There’s something odd in the air – and it’s not just the sulfuric perfume of the springs, shooting a powerful aroma up your nostrils. No, it’s something altogether weirder. The locals tell of spirits and elves in these parts, and they’re not joking.
Most Icelanders really believe elves inhabit the bleak lands to the south of Reykjavik. They say you should keep your eyes open after dark, and that if you’re really lucky you might spy them fidgeting about: up to no good with the parked cars of hapless tourists perhaps, or creating a metaphorical stink by rearranging rocks.
Alas, most of us won’t see any sprites on the drive out to the Blue Lagoon from Keflavik Airport, but it doesn’t matter much. The lunar landscape is breathtaking in what isn’t there – no houses, no mountains, no farms, no elves, not much else. Just a jet-black rocky volcanic wilderness.
If you want to see the full expanse of Iceland, locals recommend planning for at least 8 days with Globus to complete the Ring Road. During that time you’ll make plenty of stops and these are a few of the places you might see.
Throughout the journey you’ll find yourself in an ever changing landscape of narrow cliffs, glacial rivers, red volcanic mountain rock, hairpin turns, where you might go ages without seeing another person, car or shop! Once you do it’s often a tiny fishing village that holds the spot between big tourist sites.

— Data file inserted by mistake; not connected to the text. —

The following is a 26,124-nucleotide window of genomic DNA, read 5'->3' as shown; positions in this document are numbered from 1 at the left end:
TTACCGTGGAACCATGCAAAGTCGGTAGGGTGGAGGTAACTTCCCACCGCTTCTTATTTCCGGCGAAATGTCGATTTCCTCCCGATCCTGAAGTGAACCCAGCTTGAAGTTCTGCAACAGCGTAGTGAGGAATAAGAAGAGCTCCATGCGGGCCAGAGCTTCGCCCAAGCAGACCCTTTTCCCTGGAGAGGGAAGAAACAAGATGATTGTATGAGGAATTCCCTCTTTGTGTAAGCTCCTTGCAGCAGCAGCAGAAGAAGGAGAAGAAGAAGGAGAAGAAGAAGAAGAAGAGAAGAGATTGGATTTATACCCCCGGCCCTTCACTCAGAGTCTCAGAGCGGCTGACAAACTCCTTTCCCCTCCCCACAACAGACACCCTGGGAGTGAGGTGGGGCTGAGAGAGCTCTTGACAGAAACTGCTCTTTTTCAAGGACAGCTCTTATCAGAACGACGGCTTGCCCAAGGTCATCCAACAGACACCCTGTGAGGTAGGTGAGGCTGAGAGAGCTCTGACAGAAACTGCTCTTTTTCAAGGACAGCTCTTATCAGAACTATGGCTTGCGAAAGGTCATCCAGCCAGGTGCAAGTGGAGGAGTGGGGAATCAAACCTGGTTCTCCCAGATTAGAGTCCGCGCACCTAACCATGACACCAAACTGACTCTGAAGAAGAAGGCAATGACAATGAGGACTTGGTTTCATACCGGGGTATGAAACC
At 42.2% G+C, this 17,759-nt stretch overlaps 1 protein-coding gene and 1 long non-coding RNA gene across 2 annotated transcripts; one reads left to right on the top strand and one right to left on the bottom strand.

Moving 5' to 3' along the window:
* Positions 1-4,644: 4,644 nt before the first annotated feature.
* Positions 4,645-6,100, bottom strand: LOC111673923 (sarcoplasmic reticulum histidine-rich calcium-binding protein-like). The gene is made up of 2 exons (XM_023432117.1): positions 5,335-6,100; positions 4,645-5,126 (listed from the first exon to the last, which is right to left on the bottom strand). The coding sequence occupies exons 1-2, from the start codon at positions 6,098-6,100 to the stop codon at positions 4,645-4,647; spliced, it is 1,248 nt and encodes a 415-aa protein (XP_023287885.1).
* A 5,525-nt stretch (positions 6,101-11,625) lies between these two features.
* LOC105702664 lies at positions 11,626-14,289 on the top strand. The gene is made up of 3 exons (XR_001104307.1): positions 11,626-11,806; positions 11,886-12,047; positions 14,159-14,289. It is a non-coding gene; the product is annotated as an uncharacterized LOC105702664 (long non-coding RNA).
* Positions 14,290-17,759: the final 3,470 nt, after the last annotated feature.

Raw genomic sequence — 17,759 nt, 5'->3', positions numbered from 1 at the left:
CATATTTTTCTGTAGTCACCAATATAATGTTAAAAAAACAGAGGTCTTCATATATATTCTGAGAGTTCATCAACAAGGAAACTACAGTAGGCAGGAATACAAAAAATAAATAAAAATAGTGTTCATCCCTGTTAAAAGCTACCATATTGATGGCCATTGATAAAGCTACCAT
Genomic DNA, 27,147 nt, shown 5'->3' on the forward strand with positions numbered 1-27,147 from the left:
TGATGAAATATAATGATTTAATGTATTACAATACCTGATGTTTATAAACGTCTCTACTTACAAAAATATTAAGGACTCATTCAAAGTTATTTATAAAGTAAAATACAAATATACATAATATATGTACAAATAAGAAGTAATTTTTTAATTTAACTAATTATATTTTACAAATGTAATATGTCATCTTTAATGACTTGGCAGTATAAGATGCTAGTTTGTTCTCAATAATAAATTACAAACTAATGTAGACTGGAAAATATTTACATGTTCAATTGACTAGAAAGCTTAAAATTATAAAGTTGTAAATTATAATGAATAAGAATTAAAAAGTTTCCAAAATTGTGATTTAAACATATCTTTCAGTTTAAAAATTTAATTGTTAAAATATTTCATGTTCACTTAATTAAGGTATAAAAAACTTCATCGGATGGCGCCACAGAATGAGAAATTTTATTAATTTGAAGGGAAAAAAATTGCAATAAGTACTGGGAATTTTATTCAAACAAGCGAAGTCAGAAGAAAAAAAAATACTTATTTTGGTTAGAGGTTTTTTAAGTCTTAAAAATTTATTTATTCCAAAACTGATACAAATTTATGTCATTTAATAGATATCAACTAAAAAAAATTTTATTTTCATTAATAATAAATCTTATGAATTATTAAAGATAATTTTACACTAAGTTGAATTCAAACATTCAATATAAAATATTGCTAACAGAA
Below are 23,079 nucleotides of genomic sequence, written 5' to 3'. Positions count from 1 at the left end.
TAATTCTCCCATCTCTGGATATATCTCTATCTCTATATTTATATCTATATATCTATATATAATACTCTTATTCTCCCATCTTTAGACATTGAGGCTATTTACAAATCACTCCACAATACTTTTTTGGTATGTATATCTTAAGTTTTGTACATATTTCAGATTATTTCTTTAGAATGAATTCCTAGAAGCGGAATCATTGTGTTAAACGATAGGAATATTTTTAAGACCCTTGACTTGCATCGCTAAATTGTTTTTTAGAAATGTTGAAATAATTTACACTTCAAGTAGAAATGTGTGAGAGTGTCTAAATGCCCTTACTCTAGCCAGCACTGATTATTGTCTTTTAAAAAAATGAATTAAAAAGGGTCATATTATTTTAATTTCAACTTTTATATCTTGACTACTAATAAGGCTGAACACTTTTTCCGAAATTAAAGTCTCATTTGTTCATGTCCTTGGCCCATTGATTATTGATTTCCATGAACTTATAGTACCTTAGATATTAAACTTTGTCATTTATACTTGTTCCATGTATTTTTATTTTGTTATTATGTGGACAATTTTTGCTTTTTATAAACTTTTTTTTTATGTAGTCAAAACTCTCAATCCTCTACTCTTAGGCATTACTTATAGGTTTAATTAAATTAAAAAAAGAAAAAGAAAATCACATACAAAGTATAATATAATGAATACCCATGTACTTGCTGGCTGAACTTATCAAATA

A few of the places you might encounter on the Ring Road:
Geysir: Walk with the chef of the Geysir restaurant through the geothermal areas, where you’ll taste freshly baked bread cooked using the heat from the hot springs. You’ll wash it down with a glass of geysir schnapps.
Skogafoss: Imagine Niagara Falls before it became a tourist attraction. Rushing water and nature without the fanfare of buildings and knick knacks.
Lake Jökulsárlón: A glacial lagoon with still blue waters is the perfect spot for a Zodiac boat tour to get even closer to the surrounding icebergs and views of the broken chunks lying on nearby black sandy beachs.
Thingvellier National Park: This beautiful park contains a number of walking paths for you to explore this rift valley created by the separation of 2 tectonic plates. You’ll encounter sweeping views along with ruins of old stone shelters from the site of Iceland’s original parliament.
Vik: Visit the infamous Eyjafjallajökull volcano, more waterfalls, and black sand beaches. Plus a visit to the national park at Skaftafell Park. Considered one of the must see destinations, the Park is on the edge of the Vatnajökull Glacier, providing yet another change in landscape for you to explore on hike or guided climb.
Reykjavik: Any city that holds the title of “world’s northernmost capital” is going to get a bit of chilly reputation, but there’s much more to Reykjavik than cold temps. While there’s often snow on the impressive mountains that serve as the city’s backdrop, there are also incredible indoor spas and geothermal springs that deliver luxurious opportunities for rest and relaxation.
From stellar locally sourced food at high-concept restaurants to pulse-racing outdoor adventures to the rich entertainment culture that seamlessly blends both old and new, there is much to see and do.